I myself feel different today, whole, complete. It’s only Obi-Wan’s close presence that has made me realize how much I’ve missed him over the past months. And I have missed him terribly. But it isn’t only that. It’s the knowledge that at some point in the future, we will pledge our lives and ourselves to each other, that we will marry, and that we will do it in sight of and with the blessing of at least my family. I’m hoping some of the Jedi can be involved too given that they have been such an integral part of your father’s life. I know they will be upset at him for choosing to leave the Jedi Order, but unless they are willing to rescind their rule about marriage, he hardly has a choice. But I think it would be wonderful for Obi-Wan if Yoda was there … perhaps Master Windu … and most especially Anakin. Ani has been such a large part of both our lives. I couldn’t leave him out of such an important day, even though I recognize it may be difficult for him.
Today in the Senate I will meet with the Loyalist Committee and listen to a speech Palpatine has apparently written about the attack on Coruscant that happened yesterday. I’ve no doubt this speech will include an announcement that our civil liberties will continue to be tossed aside in favour of more security reforms. But so long as there are those of us opposed to these dictatorial policies, the galaxy still has hope. We can still fight, even if we must do it in more insidious ways.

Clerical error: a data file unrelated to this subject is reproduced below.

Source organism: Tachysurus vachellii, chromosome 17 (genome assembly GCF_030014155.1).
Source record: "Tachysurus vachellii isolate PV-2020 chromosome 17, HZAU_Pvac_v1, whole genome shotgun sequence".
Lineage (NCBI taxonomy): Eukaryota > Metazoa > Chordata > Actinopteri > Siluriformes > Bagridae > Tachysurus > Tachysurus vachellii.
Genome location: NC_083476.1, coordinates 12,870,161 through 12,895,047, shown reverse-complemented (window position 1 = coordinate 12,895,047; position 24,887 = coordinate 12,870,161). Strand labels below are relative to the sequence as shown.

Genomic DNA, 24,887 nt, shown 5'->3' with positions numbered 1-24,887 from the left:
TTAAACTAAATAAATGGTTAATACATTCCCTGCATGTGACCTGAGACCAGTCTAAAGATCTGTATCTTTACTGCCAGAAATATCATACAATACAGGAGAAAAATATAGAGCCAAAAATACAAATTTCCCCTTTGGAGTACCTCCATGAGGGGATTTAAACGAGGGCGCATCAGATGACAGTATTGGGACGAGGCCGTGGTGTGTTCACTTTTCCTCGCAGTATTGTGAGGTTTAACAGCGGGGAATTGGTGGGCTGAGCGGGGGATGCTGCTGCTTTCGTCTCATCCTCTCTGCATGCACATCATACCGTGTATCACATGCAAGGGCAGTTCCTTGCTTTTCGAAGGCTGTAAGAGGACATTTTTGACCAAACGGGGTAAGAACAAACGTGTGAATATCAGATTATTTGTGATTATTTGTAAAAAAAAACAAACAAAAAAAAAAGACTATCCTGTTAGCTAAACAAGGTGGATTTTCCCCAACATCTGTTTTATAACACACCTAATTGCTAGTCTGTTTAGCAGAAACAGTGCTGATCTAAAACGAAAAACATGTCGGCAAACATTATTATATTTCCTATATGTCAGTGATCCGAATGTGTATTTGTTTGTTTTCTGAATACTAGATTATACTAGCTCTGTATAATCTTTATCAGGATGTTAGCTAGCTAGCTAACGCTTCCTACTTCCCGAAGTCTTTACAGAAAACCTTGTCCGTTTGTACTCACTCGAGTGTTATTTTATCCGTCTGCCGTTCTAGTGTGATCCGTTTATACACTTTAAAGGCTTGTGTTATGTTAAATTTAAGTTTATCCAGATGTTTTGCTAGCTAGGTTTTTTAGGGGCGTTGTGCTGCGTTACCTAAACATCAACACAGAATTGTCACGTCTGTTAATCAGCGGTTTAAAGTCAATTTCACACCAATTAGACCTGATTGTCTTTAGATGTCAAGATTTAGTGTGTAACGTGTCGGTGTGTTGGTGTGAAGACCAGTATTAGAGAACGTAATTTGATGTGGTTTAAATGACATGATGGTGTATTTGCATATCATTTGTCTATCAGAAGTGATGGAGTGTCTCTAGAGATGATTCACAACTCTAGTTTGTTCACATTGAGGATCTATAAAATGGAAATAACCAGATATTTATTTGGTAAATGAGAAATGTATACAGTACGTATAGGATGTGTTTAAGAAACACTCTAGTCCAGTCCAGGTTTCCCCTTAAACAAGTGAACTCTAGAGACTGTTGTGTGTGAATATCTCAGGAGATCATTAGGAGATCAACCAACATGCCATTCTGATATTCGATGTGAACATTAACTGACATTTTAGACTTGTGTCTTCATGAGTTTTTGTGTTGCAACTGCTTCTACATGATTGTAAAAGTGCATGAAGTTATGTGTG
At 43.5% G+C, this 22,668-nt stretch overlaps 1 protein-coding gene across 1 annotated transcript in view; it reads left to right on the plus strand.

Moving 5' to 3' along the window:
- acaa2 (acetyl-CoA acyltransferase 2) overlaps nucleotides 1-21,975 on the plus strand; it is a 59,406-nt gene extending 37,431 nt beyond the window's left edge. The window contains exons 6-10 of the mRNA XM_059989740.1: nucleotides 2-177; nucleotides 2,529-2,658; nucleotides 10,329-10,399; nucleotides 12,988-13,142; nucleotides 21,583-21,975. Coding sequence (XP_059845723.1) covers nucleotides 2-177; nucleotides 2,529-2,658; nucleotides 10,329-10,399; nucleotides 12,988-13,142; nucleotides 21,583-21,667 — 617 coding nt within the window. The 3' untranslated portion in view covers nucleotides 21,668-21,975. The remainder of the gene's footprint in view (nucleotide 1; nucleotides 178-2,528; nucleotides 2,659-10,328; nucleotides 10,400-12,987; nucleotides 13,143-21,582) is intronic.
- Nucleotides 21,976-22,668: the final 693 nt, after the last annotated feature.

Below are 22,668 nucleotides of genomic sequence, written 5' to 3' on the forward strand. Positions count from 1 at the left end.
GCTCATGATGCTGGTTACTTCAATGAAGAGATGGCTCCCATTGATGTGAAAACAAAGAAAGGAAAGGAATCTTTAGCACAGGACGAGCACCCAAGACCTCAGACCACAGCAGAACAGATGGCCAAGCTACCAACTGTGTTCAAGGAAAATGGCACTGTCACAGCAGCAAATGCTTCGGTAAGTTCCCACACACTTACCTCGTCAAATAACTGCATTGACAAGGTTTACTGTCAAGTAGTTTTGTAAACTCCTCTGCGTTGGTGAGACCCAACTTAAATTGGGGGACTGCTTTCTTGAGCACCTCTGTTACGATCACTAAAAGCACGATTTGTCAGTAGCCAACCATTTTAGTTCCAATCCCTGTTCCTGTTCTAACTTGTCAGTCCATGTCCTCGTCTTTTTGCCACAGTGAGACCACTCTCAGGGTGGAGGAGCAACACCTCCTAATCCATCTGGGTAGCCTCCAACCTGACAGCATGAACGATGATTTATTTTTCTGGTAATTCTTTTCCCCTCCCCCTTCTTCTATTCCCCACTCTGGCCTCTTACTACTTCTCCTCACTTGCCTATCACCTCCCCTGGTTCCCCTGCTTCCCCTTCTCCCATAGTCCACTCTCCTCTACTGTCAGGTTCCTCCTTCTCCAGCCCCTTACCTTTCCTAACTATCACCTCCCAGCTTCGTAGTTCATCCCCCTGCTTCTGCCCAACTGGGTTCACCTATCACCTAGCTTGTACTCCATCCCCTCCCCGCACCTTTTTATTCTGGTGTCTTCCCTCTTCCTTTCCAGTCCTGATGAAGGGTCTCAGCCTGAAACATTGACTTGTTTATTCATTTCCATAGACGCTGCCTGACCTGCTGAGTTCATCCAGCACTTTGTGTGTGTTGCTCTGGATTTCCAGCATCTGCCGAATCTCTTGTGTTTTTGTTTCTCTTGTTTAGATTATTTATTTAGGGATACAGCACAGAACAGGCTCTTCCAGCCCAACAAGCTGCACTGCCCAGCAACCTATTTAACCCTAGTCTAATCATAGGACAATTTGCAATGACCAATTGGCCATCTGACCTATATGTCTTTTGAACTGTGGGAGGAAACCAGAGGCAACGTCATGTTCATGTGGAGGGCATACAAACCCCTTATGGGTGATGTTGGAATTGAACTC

And tomorrow … tomorrow I will see you both, because I am having what will likely be my final holoimaging session before your birth. I can’t wait. Neither can Obi-Wan. I’ve seen you several times before, and I have a few holoimages of you kicking and sucking your thumbs, but still holoimages do not compare to the real thing. Your father has never seen you. Nor has Anakin. I suspect they are both anxious to so, Obi-Wan in particular.
I must end off now, for Captain Typho has arrived with my speeder. Rest well, my darlings. I will write once more tomorrow.